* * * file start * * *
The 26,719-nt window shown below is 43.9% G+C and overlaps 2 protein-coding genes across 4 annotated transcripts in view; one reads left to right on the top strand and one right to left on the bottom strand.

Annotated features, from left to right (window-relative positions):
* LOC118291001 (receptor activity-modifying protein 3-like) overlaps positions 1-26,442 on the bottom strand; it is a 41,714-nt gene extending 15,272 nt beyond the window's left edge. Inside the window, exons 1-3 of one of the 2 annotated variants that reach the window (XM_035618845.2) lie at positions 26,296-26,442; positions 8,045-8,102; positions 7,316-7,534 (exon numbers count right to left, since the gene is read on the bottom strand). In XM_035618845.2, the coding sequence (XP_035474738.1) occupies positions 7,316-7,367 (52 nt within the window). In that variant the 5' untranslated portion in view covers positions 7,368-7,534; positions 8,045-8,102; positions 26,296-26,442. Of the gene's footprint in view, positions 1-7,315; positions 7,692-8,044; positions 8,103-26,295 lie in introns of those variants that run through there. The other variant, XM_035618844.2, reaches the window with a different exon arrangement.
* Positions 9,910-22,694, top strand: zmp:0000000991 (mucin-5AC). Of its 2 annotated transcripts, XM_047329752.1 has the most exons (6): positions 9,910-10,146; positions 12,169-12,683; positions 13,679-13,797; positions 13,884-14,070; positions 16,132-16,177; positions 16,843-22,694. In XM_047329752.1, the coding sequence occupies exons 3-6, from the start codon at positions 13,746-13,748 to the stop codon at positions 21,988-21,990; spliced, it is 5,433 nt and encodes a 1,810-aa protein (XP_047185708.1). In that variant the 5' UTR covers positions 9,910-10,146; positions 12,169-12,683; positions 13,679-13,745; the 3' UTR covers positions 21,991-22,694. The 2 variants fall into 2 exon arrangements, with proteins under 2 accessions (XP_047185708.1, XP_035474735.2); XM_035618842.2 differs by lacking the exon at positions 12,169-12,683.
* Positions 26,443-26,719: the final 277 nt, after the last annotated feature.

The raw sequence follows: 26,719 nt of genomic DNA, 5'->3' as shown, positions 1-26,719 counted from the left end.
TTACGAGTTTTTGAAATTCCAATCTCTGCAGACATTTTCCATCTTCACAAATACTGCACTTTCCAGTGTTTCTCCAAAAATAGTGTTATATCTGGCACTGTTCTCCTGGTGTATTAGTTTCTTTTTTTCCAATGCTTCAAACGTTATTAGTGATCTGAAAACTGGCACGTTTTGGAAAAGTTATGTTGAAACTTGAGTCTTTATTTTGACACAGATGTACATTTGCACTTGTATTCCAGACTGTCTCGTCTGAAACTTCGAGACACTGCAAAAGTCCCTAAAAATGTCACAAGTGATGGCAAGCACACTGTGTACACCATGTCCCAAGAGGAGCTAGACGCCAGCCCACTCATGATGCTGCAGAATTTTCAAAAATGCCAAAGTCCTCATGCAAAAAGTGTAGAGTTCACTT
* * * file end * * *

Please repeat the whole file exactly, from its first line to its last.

The 26,719-nt window shown below is 43.9% G+C and overlaps 2 protein-coding genes across 4 annotated transcripts in view; one reads left to right on the top strand and one right to left on the bottom strand.

Annotated features, from left to right (window-relative positions):
* LOC118291001 (receptor activity-modifying protein 3-like) overlaps positions 1-26,442 on the bottom strand; it is a 41,714-nt gene extending 15,272 nt beyond the window's left edge. Inside the window, exons 1-3 of one of the 2 annotated variants that reach the window (XM_035618845.2) lie at positions 26,296-26,442; positions 8,045-8,102; positions 7,316-7,534 (exon numbers count right to left, since the gene is read on the bottom strand). In XM_035618845.2, the coding sequence (XP_035474738.1) occupies positions 7,316-7,367 (52 nt within the window). In that variant the 5' untranslated portion in view covers positions 7,368-7,534; positions 8,045-8,102; positions 26,296-26,442. Of the gene's footprint in view, positions 1-7,315; positions 7,692-8,044; positions 8,103-26,295 lie in introns of those variants that run through there. The other variant, XM_035618844.2, reaches the window with a different exon arrangement.
* Positions 9,910-22,694, top strand: zmp:0000000991 (mucin-5AC). Of its 2 annotated transcripts, XM_047329752.1 has the most exons (6): positions 9,910-10,146; positions 12,169-12,683; positions 13,679-13,797; positions 13,884-14,070; positions 16,132-16,177; positions 16,843-22,694. In XM_047329752.1, the coding sequence occupies exons 3-6, from the start codon at positions 13,746-13,748 to the stop codon at positions 21,988-21,990; spliced, it is 5,433 nt and encodes a 1,810-aa protein (XP_047185708.1). In that variant the 5' UTR covers positions 9,910-10,146; positions 12,169-12,683; positions 13,679-13,745; the 3' UTR covers positions 21,991-22,694. The 2 variants fall into 2 exon arrangements, with proteins under 2 accessions (XP_047185708.1, XP_035474735.2); XM_035618842.2 differs by lacking the exon at positions 12,169-12,683.
* Positions 26,443-26,719: the final 277 nt, after the last annotated feature.

The raw sequence follows: 26,719 nt of genomic DNA, 5'->3' as shown, positions 1-26,719 counted from the left end.
TTACGAGTTTTTGAAATTCCAATCTCTGCAGACATTTTCCATCTTCACAAATACTGCACTTTCCAGTGTTTCTCCAAAAATAGTGTTATATCTGGCACTGTTCTCCTGGTGTATTAGTTTCTTTTTTTCCAATGCTTCAAACGTTATTAGTGATCTGAAAACTGGCACGTTTTGGAAAAGTTATGTTGAAACTTGAGTCTTTATTTTGACACAGATGTACATTTGCACTTGTATTCCAGACTGTCTCGTCTGAAACTTCGAGACACTGCAAAAGTCCCTAAAAATGTCACAAGTGATGGCAAGCACACTGTGTACACCATGTCCCAAGAGGAGCTAGACGCCAGCCCACTCATGATGCTGCAGAATTTTCAAAAATGCCAAAGTCCTCATGCAAAAAGTGTAGAGTTCACTT